When I sold my second startup in September 2013, I found myself with the free time to pursue one of my greatest passions: Stand up comedy.
I’d always been fascinated by comedians and was deeply curious about the craft. So, I left Silicon Valley, where I’d spent years carving out a career in technology and entrepreneurship, and dove into the New York City comedy scene.
During the year I spent performing in New York comedy clubs, like any profession I had highs and lows -- sometimes during one performance alone. Once I followed Tracy Morgan on stage, bombed terribly, only to have him chase me down afterwards and offer words of encouragement.
Like any comic, I suffered through my fair share of hecklers. While it can be jarring and even a little painful at first, I eventually learned how to handle them on stage. And after moving back into the startup world, I quickly realized that if you know how to deal with hecklers at a comedy club, you'll be better prepared to deal with pitching investors on your next idea.
Here are five lessons hecklers taught me that have improved the way I pitch investors.
1. How to have thick skin
Stand up comedy is an incredibly vulnerable craft. You’re on stage alone, and there’s a literal spotlight on you. So when someone heckles, it can seem like a direct indictment of everything about you. Suffering through every insult imaginable makes you battle-ready.
Thus, when you realize you can survive hecklers, you gain the confidence to take risks in other areas of life and learn not be afraid of what others say. When a VC criticizes you or your idea, you take it in stride. And the good news is that investors aren’t nearly as obnoxious as hecklers and likely have a much lower blood alcohol level.
2. How to improvise
Comedians approach each show with an idea of what jokes they want to tell, and in what order. There’s a flow where you segue from one joke and topic into another. Heckling disrupts all that and immediately challenges the dynamic of stand up comedy. When this happens, the crowd will watch to see if the comedian can restore order. Some comedians will talk to hecklers and try to incorporate them into the show. Others will shut them down in ways that are clever, and sometimes brutal. Whatever the method, handling hecklers tactfully is an art. You have to make the heckler shut up in a way that’s funny, but doesn’t make the crowd turn on you -- all in a matter of seconds.
Investors aren’t all that different. They want to invest in people who can think on their feet, and who won’t buckle when things get chaotic. Investors look for and test qualities when they meet with entrepreneurs. You’re in the room because your idea has some merit but a VC is also investing in you and your ability to think strategically with great efficiency. Freezing up really isn’t an option.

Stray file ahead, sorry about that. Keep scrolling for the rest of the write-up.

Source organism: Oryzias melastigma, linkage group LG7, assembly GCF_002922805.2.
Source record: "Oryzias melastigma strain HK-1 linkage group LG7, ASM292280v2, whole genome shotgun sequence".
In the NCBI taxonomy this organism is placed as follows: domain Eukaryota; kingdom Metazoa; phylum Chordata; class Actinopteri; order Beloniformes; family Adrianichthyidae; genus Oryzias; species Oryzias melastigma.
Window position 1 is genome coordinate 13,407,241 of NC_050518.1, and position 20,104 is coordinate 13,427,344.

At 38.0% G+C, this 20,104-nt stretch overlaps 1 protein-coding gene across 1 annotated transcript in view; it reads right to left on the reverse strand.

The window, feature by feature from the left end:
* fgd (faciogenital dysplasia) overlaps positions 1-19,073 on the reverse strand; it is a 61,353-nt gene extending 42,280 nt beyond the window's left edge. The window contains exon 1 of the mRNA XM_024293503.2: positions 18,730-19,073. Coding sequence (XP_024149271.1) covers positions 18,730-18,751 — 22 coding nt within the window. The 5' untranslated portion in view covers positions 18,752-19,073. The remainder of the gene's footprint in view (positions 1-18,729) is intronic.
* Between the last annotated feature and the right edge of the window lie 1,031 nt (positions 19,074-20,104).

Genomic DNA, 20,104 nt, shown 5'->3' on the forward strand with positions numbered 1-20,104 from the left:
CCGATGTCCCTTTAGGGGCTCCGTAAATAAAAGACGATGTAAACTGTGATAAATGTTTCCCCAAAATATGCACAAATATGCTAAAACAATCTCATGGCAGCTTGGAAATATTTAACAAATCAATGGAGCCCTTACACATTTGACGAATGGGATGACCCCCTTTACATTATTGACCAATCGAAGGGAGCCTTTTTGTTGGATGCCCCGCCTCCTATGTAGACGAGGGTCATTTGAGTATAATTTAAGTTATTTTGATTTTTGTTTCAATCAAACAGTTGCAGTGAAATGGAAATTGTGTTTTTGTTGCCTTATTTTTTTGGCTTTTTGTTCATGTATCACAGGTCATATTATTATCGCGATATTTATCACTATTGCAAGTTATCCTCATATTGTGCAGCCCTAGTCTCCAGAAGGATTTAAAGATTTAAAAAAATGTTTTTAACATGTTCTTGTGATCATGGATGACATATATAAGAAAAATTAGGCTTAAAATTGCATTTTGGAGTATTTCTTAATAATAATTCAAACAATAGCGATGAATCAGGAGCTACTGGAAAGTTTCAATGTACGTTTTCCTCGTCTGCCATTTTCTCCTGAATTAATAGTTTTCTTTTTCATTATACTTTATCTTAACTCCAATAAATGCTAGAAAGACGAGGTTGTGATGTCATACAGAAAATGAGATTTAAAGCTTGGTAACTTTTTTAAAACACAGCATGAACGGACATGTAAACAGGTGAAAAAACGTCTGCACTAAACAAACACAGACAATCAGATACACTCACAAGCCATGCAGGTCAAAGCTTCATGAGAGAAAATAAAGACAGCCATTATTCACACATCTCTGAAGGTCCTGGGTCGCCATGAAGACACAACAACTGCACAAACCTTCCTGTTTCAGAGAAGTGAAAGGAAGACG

3. How to read a room
When I performed at the People’s Improv Theatre, we used to say there’s no such thing as a good joke -- only good reactions to jokes. Stand up comedy is a relationship between the comedian and audience. Good comedians are always reading the room to see if they’re losing the audience, or to see if certain audience members look like they might start heckling. When the audience becomes bored, it not only stops laughing but shows it through body language and facial expressions.
Pitch meetings are similar. Certainly there are plenty of direct questions from investors. They want to know every detail of the idea being pitched to them. But nonverbal cues are critically important as well. If they’re not asking a lot of questions, chances are they’re not interested. In that case, it’s time to reevaluate the strategy behind your pitch.
4. How to cater to a diversity of worldviews
People heckle for a variety of reasons. Some jokes are simply bad and bomb. Sometimes a joke’s subject falls outside their realm of experience. Take Jim Gaffigan’s “Hot Pockets” routine. Some people have never eaten Hot Pockets, so a tiny percentage of this group might heckle Gaffigan because they can’t fully participate in the joke. They don’t have enough information. People also heckle when jokes are too obvious. Maybe they’ve heard the joke before, or they see the punchline coming. In these cases, hecklers are bored and choose to heckle because they have too much information.
Investors can evaluate ideas similarly. They come into each meeting with a unique worldview, and sometimes your idea won’t immediately resonate with them for a variety of reasons. Perhaps they don’t have enough information. Maybe the product is for young mothers but you’re pitching a 55-year-old white male who never married. Sometimes investors can be just like hecklers -- we’ve all seen Shark Tank. Yet sometimes it’s very hard to gauge what they really think, and you must pull their perspective out of them as otherwise, you gain nothing from the meeting.
5. How to pivot
One painful truth about hecklers is that they’re not always wrong. A heckler might hurl an insult your way that’s devastatingly spot-on. Even worse, it could be funny. But just because it’s true doesn’t mean it’s the only way to look at things. For example, most people would say that a hammer is a tool. But what is a hammer in the hands of a man being swarmed by zombies in The Walking Dead? It’s a weapon.
Good comedians reframe a heckler’s idea to work in their favor, and keep the audience on their side in the process. When launching a new business, your idea will more often than not have some shortcomings. Investors will inevitably point these out -- the almighty “pivot!” Instead of denying your shortcomings or trying to cover them up, take a note from stand up comedy and say to investors, “You might be right about that. But let’s look at it from this angle.” Particularly if it means getting that $1 million in seed funding. Either that or throw a beer at them.